Ontario’s highest court paves way for major cuts to size of Toronto city council

Ontario’s highest court has paved the way for a considerable cut to the size of Toronto’s city council just weeks from a municipal election.

This morning, a panel of three Court of Appeal justices stayed a lower court’s Sept. 10 ruling that struck down a provincial bill that would cut the council from 47 to 25 members.

The decision — which basically freezes the lower court’s decision — means city staff will immediately begin preparing for a 25-ward election Oct. 22.

In its arguments earlier this week, the province’s legal team said the stay was necessary to provide certainty to the city clerk, who is responsible for upholding a fair election.

The timing and circumstances of the election were thrown into chaos when the Progressive Conservatives unexpectedly introduced the council-cutting legislation, Bill 5, after the campaign period had already begun. The city challenged it in Ontario Superior Court, and Judge Edward Belobaba ruled against the province, saying the legislation was unconstitutional.

The Court of Appeal, however, disagreed with his assessment of the legislation.

“Unquestionably, Ontario’s announcement of its intention to introduce Bill 5 disrupted the campaigns that were already underway. However, Bill 5 does not limit or restrict any message the candidates wish to convey to voters,” says the ruling released Wednesday.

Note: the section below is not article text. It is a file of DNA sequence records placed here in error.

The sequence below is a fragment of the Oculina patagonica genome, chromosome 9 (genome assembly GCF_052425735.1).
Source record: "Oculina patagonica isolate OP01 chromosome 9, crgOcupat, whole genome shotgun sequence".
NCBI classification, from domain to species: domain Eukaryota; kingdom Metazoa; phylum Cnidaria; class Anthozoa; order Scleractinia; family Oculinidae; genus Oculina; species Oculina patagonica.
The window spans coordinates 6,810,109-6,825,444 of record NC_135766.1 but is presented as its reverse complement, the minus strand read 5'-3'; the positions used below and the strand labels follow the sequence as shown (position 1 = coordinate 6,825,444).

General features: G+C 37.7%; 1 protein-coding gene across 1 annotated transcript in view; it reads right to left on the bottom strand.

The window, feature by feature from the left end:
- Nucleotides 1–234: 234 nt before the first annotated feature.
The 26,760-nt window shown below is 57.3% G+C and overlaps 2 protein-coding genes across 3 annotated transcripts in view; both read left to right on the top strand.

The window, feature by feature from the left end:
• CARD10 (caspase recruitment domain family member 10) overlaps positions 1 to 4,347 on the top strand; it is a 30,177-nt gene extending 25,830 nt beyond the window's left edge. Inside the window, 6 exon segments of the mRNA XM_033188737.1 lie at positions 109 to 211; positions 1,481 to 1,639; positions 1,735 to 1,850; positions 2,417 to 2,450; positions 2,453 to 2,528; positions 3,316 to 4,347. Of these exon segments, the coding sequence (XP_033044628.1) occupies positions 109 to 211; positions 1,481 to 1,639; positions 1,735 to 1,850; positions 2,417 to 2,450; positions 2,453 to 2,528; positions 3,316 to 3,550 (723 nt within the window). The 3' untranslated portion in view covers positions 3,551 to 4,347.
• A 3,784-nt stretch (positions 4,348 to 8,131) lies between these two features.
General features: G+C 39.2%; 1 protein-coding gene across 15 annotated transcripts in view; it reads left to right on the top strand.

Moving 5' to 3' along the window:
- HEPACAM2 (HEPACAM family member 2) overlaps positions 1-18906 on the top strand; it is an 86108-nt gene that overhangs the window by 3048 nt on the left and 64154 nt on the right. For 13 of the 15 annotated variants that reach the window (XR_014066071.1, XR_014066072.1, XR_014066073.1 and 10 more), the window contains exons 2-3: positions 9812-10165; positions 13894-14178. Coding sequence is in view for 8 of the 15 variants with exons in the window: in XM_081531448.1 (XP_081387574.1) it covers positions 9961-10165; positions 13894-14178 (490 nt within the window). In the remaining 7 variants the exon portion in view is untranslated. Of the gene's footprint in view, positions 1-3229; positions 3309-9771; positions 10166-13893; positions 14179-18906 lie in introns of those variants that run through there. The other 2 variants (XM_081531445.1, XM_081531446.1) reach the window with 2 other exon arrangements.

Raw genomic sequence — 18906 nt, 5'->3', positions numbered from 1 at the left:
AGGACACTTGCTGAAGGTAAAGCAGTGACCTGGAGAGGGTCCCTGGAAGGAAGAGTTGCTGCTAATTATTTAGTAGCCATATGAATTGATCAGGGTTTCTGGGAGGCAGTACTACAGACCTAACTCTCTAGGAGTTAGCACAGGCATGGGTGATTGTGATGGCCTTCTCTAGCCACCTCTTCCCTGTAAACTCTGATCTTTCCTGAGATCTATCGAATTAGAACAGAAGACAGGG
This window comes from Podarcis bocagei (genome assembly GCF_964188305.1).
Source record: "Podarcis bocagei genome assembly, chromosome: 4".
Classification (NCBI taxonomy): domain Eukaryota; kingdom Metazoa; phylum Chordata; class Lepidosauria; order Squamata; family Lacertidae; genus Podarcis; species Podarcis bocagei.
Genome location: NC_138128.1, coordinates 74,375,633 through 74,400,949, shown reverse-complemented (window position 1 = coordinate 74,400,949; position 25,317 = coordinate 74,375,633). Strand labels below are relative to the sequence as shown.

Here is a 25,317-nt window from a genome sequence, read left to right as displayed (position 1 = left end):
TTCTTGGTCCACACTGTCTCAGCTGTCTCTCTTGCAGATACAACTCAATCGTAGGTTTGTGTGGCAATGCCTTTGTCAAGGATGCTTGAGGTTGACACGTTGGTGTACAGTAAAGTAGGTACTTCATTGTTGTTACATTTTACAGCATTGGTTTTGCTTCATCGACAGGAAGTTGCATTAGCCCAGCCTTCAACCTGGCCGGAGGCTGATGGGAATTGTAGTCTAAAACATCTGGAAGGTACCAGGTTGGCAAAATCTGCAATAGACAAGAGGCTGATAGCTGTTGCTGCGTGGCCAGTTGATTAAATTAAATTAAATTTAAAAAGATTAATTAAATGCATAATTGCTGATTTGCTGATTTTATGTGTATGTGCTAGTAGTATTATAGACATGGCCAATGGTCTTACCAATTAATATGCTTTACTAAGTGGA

“While the change brought about by Bill 5 is undoubtedly frustrating for candidates who started campaigning in May 2018, we are not persuaded that their frustration amounts to a substantial interference with their freedom of expression,” it continues.

“Candidates had a reasonable expectation that they would be operating under a 47-ward platform … However, neither that platform nor that expectation was constitutionally guaranteed.”

In addition to its successful request for a stay, the province responded to Belobaba’s ruling by filing an appeal and introducing a second, nearly identical bill to circumvent his decision. Bill 31 includes a rarely used and controversial constitutional provision known as the notwithstanding clause.

The province’s legal team said in court this week that if a stay were granted, the government would not move to pass Bill 31.

The decision released Wednesday means Premier Doug Ford is one step closer to slashing the size of Toronto council, while his government will avoid using the notwithstanding clause —a move that has drawn ire from legal scholars and activists.

The outcome of the province’s appeal remains uncertain, and is unlikely to be heard by a court before the first week of November.

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